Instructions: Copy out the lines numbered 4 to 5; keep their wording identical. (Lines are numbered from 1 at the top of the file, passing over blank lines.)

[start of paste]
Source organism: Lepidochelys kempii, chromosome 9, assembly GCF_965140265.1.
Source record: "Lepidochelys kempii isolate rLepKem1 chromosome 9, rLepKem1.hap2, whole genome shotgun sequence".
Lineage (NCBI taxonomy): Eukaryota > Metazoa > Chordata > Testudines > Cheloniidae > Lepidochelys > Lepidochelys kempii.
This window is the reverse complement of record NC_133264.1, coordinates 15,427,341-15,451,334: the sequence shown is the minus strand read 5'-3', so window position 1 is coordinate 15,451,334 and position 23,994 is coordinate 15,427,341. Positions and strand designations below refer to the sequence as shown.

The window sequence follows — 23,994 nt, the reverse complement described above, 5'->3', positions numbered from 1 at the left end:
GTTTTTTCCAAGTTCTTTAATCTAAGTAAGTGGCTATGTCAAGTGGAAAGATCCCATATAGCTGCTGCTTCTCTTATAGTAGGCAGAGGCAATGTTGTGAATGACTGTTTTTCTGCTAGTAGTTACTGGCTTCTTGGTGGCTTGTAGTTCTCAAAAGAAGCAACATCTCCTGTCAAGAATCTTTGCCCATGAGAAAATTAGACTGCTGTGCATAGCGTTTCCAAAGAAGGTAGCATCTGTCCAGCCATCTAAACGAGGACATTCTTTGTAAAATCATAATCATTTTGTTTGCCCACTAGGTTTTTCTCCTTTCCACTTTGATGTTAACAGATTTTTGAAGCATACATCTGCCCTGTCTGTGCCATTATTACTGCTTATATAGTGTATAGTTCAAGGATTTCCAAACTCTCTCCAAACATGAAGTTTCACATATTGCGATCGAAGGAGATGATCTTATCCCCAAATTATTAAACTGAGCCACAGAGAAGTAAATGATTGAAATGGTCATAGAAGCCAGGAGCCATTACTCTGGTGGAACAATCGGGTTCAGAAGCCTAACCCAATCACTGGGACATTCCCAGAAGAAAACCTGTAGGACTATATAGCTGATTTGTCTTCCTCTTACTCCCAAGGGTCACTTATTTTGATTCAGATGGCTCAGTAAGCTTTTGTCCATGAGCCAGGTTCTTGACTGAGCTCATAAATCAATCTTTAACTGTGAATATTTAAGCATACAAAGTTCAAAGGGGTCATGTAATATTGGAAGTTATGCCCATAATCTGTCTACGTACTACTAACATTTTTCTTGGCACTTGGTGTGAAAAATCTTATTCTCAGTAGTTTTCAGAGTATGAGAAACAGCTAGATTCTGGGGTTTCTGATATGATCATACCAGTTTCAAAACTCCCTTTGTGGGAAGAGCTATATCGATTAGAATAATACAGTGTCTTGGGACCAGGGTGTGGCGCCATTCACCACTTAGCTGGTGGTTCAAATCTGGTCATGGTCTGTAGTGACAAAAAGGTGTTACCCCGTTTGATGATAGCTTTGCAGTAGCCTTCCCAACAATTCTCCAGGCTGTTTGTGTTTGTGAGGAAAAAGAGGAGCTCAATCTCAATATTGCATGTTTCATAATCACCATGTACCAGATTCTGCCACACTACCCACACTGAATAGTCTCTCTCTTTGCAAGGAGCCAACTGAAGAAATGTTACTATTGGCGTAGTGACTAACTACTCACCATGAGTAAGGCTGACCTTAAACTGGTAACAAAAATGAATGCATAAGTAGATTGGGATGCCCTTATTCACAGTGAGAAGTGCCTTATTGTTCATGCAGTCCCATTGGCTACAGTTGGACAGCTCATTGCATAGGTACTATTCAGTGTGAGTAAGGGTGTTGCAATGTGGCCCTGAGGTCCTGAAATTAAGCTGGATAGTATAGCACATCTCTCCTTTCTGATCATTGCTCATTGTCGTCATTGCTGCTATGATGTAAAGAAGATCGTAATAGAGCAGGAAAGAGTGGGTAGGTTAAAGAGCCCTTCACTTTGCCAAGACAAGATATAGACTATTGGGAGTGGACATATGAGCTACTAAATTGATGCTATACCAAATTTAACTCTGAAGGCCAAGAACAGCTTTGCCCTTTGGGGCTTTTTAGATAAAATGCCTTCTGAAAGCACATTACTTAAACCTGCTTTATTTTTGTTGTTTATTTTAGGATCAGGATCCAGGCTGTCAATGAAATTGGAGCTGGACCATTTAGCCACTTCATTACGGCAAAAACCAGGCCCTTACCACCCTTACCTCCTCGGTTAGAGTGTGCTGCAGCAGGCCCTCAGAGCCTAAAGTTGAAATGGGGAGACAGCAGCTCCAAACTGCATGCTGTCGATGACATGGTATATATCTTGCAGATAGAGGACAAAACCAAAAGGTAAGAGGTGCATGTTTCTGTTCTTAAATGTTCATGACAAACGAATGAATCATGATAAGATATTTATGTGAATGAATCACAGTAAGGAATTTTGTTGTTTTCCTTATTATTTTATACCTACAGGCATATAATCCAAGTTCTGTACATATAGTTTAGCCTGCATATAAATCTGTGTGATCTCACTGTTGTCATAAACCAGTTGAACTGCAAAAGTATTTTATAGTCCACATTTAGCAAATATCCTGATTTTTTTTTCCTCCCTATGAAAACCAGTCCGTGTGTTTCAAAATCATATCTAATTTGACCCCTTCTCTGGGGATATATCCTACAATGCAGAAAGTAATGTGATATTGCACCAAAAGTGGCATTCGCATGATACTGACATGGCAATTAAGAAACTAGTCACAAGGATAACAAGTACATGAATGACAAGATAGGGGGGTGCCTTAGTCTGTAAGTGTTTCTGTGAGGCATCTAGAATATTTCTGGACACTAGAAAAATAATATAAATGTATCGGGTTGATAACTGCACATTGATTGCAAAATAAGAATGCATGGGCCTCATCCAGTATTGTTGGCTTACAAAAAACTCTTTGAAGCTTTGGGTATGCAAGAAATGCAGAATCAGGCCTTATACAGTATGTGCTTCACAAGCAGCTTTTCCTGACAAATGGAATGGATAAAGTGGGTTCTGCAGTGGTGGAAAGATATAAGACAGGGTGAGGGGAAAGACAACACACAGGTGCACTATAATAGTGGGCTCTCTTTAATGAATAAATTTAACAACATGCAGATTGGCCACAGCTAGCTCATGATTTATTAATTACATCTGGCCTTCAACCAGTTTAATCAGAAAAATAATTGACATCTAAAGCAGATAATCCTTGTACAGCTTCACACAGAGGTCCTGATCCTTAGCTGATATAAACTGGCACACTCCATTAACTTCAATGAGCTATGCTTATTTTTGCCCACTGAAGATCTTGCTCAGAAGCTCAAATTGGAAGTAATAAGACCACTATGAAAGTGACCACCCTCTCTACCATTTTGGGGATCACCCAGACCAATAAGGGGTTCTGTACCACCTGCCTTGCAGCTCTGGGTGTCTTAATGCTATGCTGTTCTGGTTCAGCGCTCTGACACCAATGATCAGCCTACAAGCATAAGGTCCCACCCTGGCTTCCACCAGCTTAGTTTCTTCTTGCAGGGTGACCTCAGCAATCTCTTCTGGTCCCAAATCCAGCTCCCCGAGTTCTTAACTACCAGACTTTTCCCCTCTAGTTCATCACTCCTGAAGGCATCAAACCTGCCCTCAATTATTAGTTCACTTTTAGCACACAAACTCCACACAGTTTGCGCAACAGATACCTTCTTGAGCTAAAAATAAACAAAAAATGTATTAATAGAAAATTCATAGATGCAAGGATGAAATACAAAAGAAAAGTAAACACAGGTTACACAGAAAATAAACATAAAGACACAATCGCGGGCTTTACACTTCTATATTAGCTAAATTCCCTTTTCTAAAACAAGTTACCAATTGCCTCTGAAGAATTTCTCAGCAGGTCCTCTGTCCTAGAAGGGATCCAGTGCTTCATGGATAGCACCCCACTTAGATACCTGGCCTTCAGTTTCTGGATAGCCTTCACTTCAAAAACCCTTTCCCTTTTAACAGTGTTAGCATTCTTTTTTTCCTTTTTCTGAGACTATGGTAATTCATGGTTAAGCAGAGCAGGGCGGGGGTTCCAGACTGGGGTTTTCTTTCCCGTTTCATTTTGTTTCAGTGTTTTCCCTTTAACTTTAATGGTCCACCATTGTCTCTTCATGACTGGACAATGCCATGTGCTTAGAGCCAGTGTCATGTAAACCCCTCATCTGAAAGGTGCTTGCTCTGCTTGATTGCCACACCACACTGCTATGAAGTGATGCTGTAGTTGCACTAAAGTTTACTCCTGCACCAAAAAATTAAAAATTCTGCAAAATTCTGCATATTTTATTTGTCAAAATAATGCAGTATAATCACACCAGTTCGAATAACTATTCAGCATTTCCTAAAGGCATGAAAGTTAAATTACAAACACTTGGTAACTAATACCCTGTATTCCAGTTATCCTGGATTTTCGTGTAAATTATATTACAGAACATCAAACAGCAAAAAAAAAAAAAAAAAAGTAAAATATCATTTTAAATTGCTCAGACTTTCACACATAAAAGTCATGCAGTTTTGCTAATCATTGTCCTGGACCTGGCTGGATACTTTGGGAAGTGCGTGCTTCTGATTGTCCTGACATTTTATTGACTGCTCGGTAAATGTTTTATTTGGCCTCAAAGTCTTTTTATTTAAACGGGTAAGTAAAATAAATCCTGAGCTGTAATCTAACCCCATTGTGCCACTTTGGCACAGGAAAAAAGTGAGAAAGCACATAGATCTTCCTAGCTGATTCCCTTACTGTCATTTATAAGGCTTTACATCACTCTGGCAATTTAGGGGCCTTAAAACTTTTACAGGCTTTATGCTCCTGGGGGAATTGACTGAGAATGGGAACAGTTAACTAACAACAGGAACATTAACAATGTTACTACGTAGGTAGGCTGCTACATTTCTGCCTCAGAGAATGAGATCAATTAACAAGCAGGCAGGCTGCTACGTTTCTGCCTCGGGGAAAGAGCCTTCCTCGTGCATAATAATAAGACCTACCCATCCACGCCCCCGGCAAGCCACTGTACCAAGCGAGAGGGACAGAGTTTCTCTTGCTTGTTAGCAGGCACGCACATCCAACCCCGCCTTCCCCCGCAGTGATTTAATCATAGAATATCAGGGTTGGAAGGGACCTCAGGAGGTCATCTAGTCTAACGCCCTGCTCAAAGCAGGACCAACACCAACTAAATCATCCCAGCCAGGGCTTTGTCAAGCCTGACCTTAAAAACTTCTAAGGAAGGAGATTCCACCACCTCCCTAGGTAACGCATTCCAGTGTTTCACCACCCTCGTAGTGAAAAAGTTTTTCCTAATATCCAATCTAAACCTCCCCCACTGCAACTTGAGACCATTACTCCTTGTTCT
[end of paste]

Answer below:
This window is the reverse complement of record NC_133264.1, coordinates 15,427,341-15,451,334: the sequence shown is the minus strand read 5'-3', so window position 1 is coordinate 15,451,334 and position 23,994 is coordinate 15,427,341. Positions and strand designations below refer to the sequence as shown.

The window sequence follows — 23,994 nt, the reverse complement described above, 5'->3', positions numbered from 1 at the left end: